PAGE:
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Boy, oh boy, what a beautiful album this is! From the stunning opening a cappella piece ‘How Can I Keep From Singing?’ the benchmark for the album is set to never waver. Although the final track, ‘Sirens’ isn’t something I‘m too enamoured with. However, the music previous to it features a feast of good stuff that borders on faultless.
There aren’t too many acts brave enough and, who could set away an album with such conviction. Plus with her old friend Kathy Kallick with whom she goes back to when they were in the Good Ol’ Persons and regular Tom Rozum in tow the arrangements are most exquisite.
What makes Lewis so special? For one her music crosses boundaries with ease akin to a kid crossing the street as folk, country and bluegrass merge into one. Two; she is a wonderful fiddle player, guitarist, vocalist and knows how to make an album that combines not only the above categories yet a smattering of other flavours too without losing focus.
While she pens the majority of tunes, and why not since she is a great songwriter Lewis also finds room for ‘Lark In The Morning’ from fellow singer-songwriter Kate MacLeod, to which she does justice. While with her excelling on twin-fiddle (w/ Brittany Hass) a poem by Wendell Berry ‘Burley Coulter’s Song For Helen Branch’ is converted into a song you could easily take as a Lewis original. Such the fashion it unerringly skips along, and has her sing as good as at any time on the album.
Like a few more Laurie takes time to acknowledge the work of California’s late pioneering singer-songwriter, Kate Wolf on covering her song ‘Unfinished Life’. A song deep in melodic hues a great beauty is registered as Rozum helps out on harmony vocals alongside Alex Hargreaves (fiddle), Todd Philips (bass), fresh from working with Joan Baez and the impeccable acoustic guitar of David Grier. By way of increasing her ratio of fiddle playing on the album Lewis includes two splendid instrumentals; her own ‘Sophie’s House’ (a twin-fiddle piece with an act I am unfamiliar, Suzy Thompson) and traditional tune ‘Beaver Creek’ that features her banjo player Craig Smith. While ‘Return The Fire’ is another a cappella track and, like in the past it has Lewis take up something she is most passionate about. This time it is in the form of Vietnam Veterans, then to give some light and shade ‘Here Today’ has a fabulous lilt as Tom Rozum (mandolin, vocals) Patrick Sauber (banjo, vocals) and her co-writing partner and also band member Scott Huffman on vocals entwine with lush fiddle (Chad Manning) and upright bass (Andrew Conklin). Her use of a couple of phrases from an old gospel tune fit perfectly as once again she strikes top form!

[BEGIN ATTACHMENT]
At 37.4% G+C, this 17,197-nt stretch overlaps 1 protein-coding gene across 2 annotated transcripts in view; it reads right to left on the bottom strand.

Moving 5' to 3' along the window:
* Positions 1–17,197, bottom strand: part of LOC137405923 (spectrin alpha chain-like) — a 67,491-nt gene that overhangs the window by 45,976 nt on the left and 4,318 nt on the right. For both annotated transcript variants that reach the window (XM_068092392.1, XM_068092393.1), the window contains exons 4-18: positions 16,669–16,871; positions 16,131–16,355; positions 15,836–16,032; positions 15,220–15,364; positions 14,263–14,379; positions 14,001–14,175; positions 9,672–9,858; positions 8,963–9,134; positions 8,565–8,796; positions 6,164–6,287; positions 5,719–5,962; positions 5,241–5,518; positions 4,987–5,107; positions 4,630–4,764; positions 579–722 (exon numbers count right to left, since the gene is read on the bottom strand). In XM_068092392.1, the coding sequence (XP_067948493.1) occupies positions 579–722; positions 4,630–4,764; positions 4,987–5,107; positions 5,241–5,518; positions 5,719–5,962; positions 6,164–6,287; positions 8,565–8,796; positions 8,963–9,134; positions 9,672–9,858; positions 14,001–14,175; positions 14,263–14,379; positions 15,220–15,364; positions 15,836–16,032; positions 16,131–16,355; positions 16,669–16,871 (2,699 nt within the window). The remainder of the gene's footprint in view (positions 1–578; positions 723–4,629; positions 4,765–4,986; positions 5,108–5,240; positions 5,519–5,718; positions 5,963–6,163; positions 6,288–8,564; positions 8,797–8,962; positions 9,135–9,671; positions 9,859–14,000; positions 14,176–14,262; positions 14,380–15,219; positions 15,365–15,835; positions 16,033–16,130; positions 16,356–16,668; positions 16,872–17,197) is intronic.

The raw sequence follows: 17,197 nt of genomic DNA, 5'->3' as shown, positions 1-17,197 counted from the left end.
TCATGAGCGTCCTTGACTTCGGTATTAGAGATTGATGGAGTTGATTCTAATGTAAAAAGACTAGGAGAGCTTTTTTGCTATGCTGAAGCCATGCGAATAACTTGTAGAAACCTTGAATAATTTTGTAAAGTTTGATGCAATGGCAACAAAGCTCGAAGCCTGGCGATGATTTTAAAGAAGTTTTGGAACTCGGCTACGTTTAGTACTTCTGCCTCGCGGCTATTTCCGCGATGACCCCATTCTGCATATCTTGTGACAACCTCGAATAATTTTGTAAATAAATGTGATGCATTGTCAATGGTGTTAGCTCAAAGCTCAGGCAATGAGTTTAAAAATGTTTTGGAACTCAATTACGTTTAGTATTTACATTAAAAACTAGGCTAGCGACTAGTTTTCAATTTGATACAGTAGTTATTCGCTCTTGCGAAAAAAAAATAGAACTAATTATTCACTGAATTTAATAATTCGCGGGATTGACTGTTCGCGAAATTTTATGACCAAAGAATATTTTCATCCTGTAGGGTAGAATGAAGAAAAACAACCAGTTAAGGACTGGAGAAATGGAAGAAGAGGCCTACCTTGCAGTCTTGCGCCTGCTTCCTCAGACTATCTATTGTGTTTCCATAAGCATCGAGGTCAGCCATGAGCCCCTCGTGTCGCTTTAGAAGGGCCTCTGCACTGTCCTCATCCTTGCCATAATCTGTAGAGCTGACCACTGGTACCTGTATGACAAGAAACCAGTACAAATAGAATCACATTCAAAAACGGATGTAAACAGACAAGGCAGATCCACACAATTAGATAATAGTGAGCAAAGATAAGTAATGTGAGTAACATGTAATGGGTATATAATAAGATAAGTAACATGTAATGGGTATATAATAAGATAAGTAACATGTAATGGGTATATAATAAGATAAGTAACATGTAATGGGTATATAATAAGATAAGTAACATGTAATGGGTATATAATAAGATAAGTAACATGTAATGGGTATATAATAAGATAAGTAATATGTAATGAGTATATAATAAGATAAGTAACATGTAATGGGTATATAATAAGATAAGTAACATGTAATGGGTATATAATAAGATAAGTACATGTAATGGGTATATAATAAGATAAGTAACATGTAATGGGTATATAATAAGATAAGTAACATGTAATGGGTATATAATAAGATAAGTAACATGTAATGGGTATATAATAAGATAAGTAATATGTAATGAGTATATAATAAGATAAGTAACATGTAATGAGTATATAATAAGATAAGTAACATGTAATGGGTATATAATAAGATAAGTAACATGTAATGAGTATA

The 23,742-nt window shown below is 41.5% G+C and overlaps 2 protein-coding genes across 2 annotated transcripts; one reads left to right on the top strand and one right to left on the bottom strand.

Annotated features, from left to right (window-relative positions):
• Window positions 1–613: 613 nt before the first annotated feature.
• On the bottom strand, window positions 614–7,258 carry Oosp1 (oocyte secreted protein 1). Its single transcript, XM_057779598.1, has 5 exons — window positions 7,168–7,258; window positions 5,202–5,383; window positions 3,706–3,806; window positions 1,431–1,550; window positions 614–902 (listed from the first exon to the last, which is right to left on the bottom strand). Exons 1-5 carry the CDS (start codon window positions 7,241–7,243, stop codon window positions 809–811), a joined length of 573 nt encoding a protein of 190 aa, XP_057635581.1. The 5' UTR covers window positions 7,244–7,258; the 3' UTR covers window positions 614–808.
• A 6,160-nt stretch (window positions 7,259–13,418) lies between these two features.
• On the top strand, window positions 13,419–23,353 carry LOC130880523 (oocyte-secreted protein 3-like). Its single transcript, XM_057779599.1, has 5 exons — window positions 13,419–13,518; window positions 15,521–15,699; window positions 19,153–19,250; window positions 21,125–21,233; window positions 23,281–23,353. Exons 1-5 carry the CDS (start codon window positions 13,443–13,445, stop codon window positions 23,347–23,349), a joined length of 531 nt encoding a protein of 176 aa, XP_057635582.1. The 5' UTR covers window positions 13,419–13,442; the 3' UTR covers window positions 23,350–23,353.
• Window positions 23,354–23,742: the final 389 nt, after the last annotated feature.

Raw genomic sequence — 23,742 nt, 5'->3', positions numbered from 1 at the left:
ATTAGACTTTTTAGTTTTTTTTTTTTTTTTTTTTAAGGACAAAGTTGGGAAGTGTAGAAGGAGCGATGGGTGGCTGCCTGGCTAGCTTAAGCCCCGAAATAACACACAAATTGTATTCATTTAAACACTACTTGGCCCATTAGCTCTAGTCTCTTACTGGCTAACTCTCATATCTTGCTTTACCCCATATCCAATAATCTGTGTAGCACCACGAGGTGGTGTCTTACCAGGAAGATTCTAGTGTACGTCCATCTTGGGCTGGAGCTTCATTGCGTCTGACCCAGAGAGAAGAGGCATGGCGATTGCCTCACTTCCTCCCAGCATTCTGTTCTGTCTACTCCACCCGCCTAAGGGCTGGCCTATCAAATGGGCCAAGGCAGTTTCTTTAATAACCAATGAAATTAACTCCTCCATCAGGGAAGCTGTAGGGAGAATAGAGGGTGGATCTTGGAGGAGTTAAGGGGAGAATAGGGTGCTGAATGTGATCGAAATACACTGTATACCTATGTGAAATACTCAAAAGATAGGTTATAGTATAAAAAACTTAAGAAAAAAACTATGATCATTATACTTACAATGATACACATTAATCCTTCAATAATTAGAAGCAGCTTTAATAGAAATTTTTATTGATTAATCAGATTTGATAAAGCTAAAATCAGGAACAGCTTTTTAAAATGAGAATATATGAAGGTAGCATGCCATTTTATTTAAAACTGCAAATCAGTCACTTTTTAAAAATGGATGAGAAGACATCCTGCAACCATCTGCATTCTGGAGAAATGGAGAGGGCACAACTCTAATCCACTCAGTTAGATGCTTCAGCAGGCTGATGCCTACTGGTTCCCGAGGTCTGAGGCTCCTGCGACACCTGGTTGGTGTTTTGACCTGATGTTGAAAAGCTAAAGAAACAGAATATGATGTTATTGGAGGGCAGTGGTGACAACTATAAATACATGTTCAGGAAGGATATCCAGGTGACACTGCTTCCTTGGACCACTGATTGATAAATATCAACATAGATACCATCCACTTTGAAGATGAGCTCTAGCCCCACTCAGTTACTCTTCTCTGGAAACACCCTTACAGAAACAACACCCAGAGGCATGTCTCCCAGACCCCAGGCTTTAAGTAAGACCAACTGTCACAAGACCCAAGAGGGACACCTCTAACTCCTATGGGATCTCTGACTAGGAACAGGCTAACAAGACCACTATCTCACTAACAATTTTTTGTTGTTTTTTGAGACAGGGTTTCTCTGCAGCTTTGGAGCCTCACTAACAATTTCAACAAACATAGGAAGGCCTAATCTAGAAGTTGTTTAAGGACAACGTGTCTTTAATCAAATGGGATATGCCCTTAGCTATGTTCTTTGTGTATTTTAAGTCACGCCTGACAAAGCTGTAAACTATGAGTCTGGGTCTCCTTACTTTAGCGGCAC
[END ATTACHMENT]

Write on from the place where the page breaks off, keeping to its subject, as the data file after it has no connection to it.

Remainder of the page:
With Johnny Cash’s ‘Train Of Love’ (recorded for a Johnny Cash tribute) burning up the tracks as fiddle (Darol Anger) and the dazzling slide guitar of Roy Rogers and the boys —that include Billy Lee Lewis (drums) plus the pure heart-tugging ‘Chains Of Letters’ that sees guitarist Nina Gerber pick some fabulous notes and the acoustic bass of Todd Sickafoose lend sympathetic support Lewis’ true to life lyrics register deep into the mind of the listener.
The late Kate Wolf may be reaping plaudits and, quite rightly so as California’s finest ever of her kind, but Laurie Lewis has a bunch of songs equal to them!
As a variation, the entertaining ‘Cool Your Jets’ and the marathon affair ‘Sirens’ find a home alongside ‘The Roughest Road’ (with Tim O’Brien on vocals) and a sombre ‘Tell Me True’ that was previously on Birdsong. A benefit recording for Audubon Canyon Ranch (a bird sanctuary in Northern California) like with the ‘Cool Your Jets’ that also has spoken word from NPR’s Tom and Ray Magliozzi the beautiful harmony vocals of the Burns Sisters adorn it like blossom fruit trees in spring.
Blossoms is a must buy for fans of acoustic singer-songwriter recordings, and a good place to start for those unfamiliar with Laurie and friends who accompany her.
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